Rust on stainless steel Fraim pieces?

Hello, first post for me and it is to get some advice guys.
I did some cleaning in my set up and had to move some Fraim levels. I found out that half of the stainless steel balls are covered by rust. All the other stainless steel “hardware” looks kind of old, not shiny like when I first got it.
Must say that I first installed the Fraim about 6 years ago and never properly cleaned it. I live in São Paulo Brazil, not a very humid place compared with some British locations.
Have you ever experienced this problem and how could I solve it?
Thanks in advance for you valuable help.
Anteo

This past weekend I broke down my Fraim to do a re-build and was very surprised to see ONE set of hardware at one corner of my base to be rather discolored, “rusty” looking. I disassembled it and cleaned it up quite a bit, but could not get it looking new. I put those parts back in the rear of the base where they aren’t seen.

But I dont know why that happened.

image https://en.m.wikipedia.org/wiki/File:Neil_Young_Rust_Never_Sleeps.jpg

I only own 3 sets of cups and balls not a whole Fraim but 50% are showing signs of rust.

Stainless steel is not immune from rust, some grades are better than others, but don’t be too surprised. Brass cleaner is the fix

It has been discussed before on the old forum. I can’t recall which number stainless steel is used but IIRC it’s not totally immune from oxidising discolouration in higher humidity, or salty and humid climates.

Note that the balls are not stainless steel - they are mild steel as this sounds best. They can definitely go quite rusty if not cleaned off from time to time. Luckily they are relatively cheap to replace, however, it should be quite simple to clean them off from time to time. For very humid places, stainless balls used to be available as an option, but with a slight performance penalty.

When I lived out in the Caribbean there were different micro-climates on the islands and in parts of the same island. One particular island, Grand Turk, had/ has a particularly devil’s brew mixture of high temperatures/ humidity/ extremely high salt content in the air. It was highly corrosive and played havoc with the electronics in people’s cars. I had a top line portable sony cd player/ radio which suffered terminal failure of its speakers - they simply rotted through and collapsed! Whilst the UK appears to have high humidity levels, I am sure there are chemists who could explain the science, but we don’t have that corrosive cocktail of salt content and high temperatures which like to attack various materials. At least that’s what I’ve found in London - may be different in Cornwall!!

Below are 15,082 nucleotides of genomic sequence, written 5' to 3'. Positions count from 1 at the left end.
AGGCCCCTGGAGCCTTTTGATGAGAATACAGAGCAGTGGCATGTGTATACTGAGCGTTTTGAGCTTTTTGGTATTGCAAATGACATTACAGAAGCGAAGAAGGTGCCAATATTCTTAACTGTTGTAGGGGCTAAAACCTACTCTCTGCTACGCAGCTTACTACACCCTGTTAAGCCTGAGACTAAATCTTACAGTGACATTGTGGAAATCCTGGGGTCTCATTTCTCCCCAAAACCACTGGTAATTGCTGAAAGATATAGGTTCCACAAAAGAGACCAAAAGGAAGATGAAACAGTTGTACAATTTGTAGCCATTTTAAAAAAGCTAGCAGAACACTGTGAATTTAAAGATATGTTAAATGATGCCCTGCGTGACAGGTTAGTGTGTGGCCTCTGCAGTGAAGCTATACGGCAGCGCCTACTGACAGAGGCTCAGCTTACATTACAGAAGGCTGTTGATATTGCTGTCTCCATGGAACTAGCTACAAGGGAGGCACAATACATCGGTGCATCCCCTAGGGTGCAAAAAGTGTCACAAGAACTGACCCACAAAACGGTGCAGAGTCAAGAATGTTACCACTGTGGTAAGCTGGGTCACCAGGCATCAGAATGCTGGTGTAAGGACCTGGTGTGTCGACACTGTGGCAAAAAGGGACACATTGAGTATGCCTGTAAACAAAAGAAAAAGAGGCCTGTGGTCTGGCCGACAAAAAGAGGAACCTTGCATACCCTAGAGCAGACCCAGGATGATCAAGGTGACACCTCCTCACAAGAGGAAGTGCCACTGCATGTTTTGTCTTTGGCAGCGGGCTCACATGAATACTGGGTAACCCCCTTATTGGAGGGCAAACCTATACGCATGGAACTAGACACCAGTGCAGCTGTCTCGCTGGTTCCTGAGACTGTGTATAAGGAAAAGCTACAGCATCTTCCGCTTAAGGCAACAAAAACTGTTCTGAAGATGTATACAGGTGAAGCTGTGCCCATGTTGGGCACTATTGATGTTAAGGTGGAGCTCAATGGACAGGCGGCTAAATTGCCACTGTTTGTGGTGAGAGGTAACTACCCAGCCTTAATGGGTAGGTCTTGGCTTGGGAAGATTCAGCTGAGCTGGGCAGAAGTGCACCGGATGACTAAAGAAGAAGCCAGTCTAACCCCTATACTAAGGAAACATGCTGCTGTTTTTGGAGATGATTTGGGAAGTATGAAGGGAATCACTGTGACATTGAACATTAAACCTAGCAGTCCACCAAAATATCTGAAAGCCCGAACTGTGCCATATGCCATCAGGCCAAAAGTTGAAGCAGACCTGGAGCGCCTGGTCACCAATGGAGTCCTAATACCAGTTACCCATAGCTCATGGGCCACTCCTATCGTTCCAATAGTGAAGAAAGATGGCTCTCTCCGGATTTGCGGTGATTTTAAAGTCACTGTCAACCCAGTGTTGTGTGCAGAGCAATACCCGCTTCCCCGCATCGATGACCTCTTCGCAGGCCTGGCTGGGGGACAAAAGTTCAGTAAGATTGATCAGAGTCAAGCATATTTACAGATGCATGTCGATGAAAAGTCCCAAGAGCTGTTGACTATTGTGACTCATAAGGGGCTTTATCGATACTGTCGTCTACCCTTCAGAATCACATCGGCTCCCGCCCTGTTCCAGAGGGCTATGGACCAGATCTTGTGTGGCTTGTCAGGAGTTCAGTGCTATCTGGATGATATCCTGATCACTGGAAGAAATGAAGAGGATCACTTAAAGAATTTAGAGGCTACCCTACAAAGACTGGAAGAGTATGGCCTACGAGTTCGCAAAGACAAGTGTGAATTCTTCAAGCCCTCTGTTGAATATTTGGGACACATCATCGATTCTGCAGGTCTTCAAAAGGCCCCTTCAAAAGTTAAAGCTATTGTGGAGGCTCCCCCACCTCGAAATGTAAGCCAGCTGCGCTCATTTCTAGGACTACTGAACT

Peter

Nothing is immune in Cornwall! Best quality available stainless steel pits and oxidises within 12 months when outside. Irritating, but a price worth paying for living in God’s own County!

I suspected that may be the case!! As you say, a very acceptable compromise!

Peter

I find WD40 works well as a cleaning agent and adds a layer of protection against humidity. If rust is bad then immersing in a glass of Coca-Cola for half an hour or so is another cheap and labour-free method. Just don’t drink it afterwards!

Just be careful if you use rust remover. Don’t leave it on too long or it can stain the metal black and it’s a devil to get off.

There will be a significant difference between salt levels in the air in coastal regions compared to elsewhere in the UK (though I don’t have any analytical data) - external stainless steel and aluminium needs to be of marine grade to avoid significant corrosion. But I am surprised to learn that is the case indoors, only thinking of it as an external issue. As for places like the Caribbean islands, humidity there can be very much higher than UK, the warmth making the air carry more moisture: Unlike human comfort where we talk about relative humidity, I think the corrosion of metals is related to the absolute humidity. Maybe the answer would be to gold plate the balls etc,

On a different tack, differences in humidity and temperature may make systems sound different,

Well, I understand the oxidizing is pretty normal, just thought the Fraim would be kind of “indestructible”. I will have to dismantle again or just stop thinking about it and hope I can make the next upgrade (252+SC) quite soon and clean all the stuff at that time.
Thank you very much for your valuable help. This is a really great forum!

Anteo, it’s always been a bit disappointing and agree with you that such a simple resolution to tarnishing or corrosion should be standard, but it seems unless enough complaints are registered, nothing will be done. Even in a dry household, away from the coast, the difference in high/low temperatures, is enough for rust to form on Fraim chips too.

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Have Fraim for at least 8yrs and no rust
Live in NY suburb- humid summers and dry cold winters
Lucky I guess
David

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